I admire entrepreneurship, especially on the part of the young and ambitious. Small business, whether it be a corner lemonade stand or hotdog cart, is part of the fabric of America. Having one’s own business and running it successfully is an accomplishment to be proud of. On my trips to town and back I make a point to check out the little stand on the corner. Almost always I see cars lined up for coffee and perhaps a pastry side dish (the pastries come from Sky Valley Bakery in town. By the way, the stand also sells local honey). “So how’s business?” I asked Taylor recently as she prepared my wife’s favorite latte. “I’m able to pay all my bills”she smiled,  “and put some money in the bank.” You couldn’t ask more from a business than that, could you?latte ad

My very first experience with a latte stand was years ago. Imagine my surprise when I discovered you could no longer walk up to the counter and order a cup of coffee. No such thing anymore. Caffeinated beverages now had exotic names and you had to use a  whole new language when you ordered a drink. I discovered the closest thing to my “cup of coffee” was called an “Americano.” So an Americano (just a “tall,” please) is now my drink of choice.  And, no, I don’t want double or triple shots, sugar, whip, or anything else. Just serve up my coffee with a smile and a pretty face…that’s all the sweetener I need. And at Gable’s Coffee Company, in addition to beverages at a reasonable price, you’ll get plenty of that.Coffee and more...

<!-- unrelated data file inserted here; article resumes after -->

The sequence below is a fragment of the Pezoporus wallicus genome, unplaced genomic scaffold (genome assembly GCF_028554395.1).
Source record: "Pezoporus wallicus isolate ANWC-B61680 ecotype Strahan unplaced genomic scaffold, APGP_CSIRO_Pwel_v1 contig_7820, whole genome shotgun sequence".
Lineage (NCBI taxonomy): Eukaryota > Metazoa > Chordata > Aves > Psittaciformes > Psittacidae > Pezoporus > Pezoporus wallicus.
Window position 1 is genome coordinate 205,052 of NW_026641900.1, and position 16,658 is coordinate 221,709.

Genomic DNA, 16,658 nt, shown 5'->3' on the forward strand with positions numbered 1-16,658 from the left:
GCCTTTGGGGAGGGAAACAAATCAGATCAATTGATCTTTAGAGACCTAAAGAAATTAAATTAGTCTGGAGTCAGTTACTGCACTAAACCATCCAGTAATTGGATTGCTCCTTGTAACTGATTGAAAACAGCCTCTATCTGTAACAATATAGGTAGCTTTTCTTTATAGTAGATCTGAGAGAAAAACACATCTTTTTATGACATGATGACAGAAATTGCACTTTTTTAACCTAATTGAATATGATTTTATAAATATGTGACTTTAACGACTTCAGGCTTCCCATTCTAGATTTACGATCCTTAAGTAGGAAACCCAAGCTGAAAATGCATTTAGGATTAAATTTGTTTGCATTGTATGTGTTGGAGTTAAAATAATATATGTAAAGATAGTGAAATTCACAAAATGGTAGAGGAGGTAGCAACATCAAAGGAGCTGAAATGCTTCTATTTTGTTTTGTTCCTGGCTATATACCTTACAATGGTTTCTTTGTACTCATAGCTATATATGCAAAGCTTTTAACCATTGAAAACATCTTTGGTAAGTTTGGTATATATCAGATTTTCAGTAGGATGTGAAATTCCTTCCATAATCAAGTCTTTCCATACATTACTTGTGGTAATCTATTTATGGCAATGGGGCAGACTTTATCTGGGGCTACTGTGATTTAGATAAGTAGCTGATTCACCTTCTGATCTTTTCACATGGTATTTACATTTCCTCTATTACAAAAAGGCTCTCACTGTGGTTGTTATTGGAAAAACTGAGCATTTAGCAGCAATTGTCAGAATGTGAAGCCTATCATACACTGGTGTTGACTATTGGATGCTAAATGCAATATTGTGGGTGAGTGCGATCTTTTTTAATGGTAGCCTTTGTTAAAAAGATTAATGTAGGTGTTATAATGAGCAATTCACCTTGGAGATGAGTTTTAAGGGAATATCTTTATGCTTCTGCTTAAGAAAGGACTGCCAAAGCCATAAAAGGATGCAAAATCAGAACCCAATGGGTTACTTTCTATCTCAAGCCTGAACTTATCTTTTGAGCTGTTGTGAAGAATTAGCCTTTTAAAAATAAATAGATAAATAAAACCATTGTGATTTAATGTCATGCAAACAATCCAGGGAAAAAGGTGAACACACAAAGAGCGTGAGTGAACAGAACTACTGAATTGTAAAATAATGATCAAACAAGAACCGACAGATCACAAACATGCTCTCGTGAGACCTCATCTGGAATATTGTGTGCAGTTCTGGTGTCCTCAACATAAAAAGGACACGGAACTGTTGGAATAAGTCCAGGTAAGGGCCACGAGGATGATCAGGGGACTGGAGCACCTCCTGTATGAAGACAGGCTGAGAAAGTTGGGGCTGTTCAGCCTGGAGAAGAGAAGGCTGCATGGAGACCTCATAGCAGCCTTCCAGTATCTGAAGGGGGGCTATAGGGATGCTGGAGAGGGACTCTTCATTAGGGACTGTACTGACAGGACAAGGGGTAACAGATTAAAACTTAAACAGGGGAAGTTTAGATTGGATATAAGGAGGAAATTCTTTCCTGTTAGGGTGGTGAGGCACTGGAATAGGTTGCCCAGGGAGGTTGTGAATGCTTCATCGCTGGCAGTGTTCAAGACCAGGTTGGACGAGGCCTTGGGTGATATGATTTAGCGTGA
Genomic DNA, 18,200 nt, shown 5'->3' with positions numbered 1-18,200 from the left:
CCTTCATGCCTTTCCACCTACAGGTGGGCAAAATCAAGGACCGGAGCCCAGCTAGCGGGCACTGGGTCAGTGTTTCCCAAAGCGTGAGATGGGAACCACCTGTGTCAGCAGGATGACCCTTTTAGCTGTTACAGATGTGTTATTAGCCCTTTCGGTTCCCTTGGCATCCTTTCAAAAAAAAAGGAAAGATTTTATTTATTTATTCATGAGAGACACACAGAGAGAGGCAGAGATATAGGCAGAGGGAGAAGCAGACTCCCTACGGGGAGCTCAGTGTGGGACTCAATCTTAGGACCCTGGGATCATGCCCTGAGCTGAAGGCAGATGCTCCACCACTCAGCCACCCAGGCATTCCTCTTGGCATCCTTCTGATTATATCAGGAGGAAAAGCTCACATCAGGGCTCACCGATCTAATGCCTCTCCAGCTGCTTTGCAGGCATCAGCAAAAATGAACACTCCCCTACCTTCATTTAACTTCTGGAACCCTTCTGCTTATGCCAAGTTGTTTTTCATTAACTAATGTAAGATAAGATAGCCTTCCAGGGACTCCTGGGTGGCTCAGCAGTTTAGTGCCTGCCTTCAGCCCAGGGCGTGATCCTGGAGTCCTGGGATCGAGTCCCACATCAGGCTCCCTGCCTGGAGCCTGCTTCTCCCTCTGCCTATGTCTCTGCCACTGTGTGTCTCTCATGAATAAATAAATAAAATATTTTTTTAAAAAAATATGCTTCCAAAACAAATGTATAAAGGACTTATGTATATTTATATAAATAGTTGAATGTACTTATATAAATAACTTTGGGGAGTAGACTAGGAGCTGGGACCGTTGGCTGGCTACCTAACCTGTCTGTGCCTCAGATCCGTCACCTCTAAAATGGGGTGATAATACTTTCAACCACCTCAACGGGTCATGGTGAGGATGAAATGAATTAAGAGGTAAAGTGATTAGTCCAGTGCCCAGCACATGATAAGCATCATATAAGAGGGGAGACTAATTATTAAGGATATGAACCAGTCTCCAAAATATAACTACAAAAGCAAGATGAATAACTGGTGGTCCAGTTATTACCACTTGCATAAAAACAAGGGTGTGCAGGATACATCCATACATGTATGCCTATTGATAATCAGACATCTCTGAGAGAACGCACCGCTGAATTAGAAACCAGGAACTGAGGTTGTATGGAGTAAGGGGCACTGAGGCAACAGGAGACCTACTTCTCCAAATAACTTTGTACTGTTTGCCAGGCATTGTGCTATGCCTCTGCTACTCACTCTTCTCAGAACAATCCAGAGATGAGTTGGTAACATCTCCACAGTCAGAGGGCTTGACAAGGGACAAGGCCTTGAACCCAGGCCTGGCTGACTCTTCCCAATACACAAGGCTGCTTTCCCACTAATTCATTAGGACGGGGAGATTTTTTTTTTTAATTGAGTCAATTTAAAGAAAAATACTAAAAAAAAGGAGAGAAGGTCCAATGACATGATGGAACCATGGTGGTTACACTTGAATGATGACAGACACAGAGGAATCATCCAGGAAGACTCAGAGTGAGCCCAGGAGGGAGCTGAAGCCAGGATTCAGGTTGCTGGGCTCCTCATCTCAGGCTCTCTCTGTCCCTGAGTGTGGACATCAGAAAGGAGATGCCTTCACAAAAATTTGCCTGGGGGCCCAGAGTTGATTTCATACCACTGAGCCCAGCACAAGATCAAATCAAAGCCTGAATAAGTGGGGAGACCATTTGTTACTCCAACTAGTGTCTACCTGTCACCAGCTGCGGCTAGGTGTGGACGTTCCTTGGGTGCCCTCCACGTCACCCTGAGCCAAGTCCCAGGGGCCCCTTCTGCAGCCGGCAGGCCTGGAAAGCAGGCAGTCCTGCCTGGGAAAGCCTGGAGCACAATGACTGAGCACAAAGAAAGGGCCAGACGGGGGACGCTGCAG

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  1. I too admire entrepreneurship - congrats to these young people on opening up their coffee shop and wishing them every success for the future.

    1. Mairead, thanks for your well wishes. I think these young ladies will be successful. They have an excellent location, the intersection of a busy state highway and a county road that's experiencing an increase in traffic (commuters trying to avoid more congested areas). Whereas the operator of the previous stand was buying it from a second party, had payments to make, the Gables own their stand and only have rent payments for the site...low overhead. The stand's customer base seems to be growing weekly, also. Another plus: the nearest Starbucks is a mile and a half away one direction and seven miles in the other. Thanks for taking the time to comment. TMJ

  2. Great service, great coffee and an adorable baby, what more could you want in a family coffee business? Coffee is free trade and yummy!

    1. Right you are, Peggy. The Ripple wishes the Gable Coffee Co. success and prosperity and extends a hearty welcome from our Valley community. Thanks for reading The Ripple. TMJ